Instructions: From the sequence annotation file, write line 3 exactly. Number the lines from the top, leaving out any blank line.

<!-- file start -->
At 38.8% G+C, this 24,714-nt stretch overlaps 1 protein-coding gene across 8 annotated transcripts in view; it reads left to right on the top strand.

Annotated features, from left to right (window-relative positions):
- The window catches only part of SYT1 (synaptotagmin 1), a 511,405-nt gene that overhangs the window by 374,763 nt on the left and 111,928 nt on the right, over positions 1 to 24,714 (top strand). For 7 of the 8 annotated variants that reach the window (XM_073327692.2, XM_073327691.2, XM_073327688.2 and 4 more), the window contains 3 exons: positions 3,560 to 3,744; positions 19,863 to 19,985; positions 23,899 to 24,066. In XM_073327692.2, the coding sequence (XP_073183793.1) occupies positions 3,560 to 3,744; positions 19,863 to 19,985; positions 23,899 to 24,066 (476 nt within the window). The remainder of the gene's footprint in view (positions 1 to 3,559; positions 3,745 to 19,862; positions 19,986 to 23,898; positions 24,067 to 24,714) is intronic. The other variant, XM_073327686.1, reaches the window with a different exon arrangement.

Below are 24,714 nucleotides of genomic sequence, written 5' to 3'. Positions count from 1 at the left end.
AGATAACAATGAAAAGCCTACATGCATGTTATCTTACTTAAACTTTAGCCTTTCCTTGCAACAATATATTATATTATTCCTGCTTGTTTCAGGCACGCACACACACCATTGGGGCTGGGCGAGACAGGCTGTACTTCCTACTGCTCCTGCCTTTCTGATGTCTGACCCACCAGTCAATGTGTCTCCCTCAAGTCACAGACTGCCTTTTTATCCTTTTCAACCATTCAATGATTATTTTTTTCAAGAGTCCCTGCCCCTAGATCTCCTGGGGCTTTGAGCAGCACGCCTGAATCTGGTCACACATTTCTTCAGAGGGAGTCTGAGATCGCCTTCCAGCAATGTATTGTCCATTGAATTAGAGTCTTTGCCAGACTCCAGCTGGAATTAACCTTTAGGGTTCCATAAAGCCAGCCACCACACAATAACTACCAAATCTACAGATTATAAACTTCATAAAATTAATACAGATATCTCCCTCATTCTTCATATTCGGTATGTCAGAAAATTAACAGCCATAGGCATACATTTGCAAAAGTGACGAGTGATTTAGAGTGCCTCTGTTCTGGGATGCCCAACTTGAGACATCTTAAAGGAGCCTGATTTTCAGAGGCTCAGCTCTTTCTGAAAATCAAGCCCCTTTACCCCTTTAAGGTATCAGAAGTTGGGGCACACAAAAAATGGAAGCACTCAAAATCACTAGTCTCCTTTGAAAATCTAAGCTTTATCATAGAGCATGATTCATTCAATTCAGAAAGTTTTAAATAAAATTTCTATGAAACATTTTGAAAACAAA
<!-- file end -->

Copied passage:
- The window catches only part of SYT1 (synaptotagmin 1), a 511,405-nt gene that overhangs the window by 374,763 nt on the left and 111,928 nt on the right, over positions 1 to 24,714 (top strand). For 7 of the 8 annotated variants that reach the window (XM_073327692.2, XM_073327691.2, XM_073327688.2 and 4 more), the window contains 3 exons: positions 3,560 to 3,744; positions 19,863 to 19,985; positions 23,899 to 24,066. In XM_073327692.2, the coding sequence (XP_073183793.1) occupies positions 3,560 to 3,744; positions 19,863 to 19,985; positions 23,899 to 24,066 (476 nt within the window). The remainder of the gene's footprint in view (positions 1 to 3,559; positions 3,745 to 19,862; positions 19,986 to 23,898; positions 24,067 to 24,714) is intronic. The other variant, XM_073327686.1, reaches the window with a different exon arrangement.